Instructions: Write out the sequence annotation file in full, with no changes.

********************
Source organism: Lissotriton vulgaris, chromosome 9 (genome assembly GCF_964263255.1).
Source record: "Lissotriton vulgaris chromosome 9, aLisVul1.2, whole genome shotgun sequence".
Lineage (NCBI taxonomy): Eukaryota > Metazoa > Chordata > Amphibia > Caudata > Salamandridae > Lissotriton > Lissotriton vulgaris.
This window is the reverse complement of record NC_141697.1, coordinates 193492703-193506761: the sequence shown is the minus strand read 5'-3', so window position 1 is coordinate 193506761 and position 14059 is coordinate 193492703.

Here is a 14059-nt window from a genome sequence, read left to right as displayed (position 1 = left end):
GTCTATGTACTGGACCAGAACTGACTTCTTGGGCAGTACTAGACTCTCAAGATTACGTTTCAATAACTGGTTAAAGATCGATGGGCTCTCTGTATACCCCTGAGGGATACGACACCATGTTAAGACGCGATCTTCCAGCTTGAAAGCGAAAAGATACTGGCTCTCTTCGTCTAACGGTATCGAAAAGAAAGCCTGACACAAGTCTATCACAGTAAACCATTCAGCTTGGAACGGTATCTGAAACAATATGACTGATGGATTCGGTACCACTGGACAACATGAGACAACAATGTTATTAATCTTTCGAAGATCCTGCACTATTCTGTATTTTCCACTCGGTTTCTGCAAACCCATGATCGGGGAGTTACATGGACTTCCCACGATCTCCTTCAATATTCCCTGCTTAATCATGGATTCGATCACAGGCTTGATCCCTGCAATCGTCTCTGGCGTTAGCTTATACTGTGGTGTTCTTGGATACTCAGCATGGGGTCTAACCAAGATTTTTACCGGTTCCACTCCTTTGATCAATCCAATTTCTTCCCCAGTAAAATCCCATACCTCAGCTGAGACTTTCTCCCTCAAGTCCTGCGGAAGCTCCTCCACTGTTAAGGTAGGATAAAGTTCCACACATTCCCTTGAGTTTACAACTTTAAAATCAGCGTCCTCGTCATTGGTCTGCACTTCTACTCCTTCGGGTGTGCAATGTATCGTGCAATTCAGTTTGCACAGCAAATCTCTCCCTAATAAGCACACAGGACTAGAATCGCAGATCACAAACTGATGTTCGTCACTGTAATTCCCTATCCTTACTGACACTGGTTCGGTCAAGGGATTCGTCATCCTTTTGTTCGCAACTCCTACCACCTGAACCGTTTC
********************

Source organism: Lissotriton vulgaris, chromosome 9 (genome assembly GCF_964263255.1).
Source record: "Lissotriton vulgaris chromosome 9, aLisVul1.2, whole genome shotgun sequence".
Lineage (NCBI taxonomy): Eukaryota > Metazoa > Chordata > Amphibia > Caudata > Salamandridae > Lissotriton > Lissotriton vulgaris.
This window is the reverse complement of record NC_141697.1, coordinates 193492703-193506761: the sequence shown is the minus strand read 5'-3', so window position 1 is coordinate 193506761 and position 14059 is coordinate 193492703.

Here is a 14059-nt window from a genome sequence, read left to right as displayed (position 1 = left end):
GTCTATGTACTGGACCAGAACTGACTTCTTGGGCAGTACTAGACTCTCAAGATTACGTTTCAATAACTGGTTAAAGATCGATGGGCTCTCTGTATACCCCTGAGGGATACGACACCATGTTAAGACGCGATCTTCCAGCTTGAAAGCGAAAAGATACTGGCTCTCTTCGTCTAACGGTATCGAAAAGAAAGCCTGACACAAGTCTATCACAGTAAACCATTCAGCTTGGAACGGTATCTGAAACAATATGACTGATGGATTCGGTACCACTGGACAACATGAGACAACAATGTTATTAATCTTTCGAAGATCCTGCACTATTCTGTATTTTCCACTCGGTTTCTGCAAACCCATGATCGGGGAGTTACATGGACTTCCCACGATCTCCTTCAATATTCCCTGCTTAATCATGGATTCGATCACAGGCTTGATCCCTGCAATCGTCTCTGGCGTTAGCTTATACTGTGGTGTTCTTGGATACTCAGCATGGGGTCTAACCAAGATTTTTACCGGTTCCACTCCTTTGATCAATCCAATTTCTTCCCCAGTAAAATCCCATACCTCAGCTGAGACTTTCTCCCTCAAGTCCTGCGGAAGCTCCTCCACTGTTAAGGTAGGATAAAGTTCCACACATTCCCTTGAGTTTACAACTTTAAAATCAGCGTCCTCGTCATTGGTCTGCACTTCTACTCCTTCGGGTGTGCAATGTATCGTGCAATTCAGTTTGCACAGCAAATCTCTCCCTAATAAGCACACAGGACTAGAATCGCAGATCACAAACTGATGTTCGTCACTGTAATTCCCTATCCTTACTGACACTGGTTCGGTCAAGGGATTCGTCATCCTTTTGTTCGCAACTCCTACCACCTGAACCGTTTC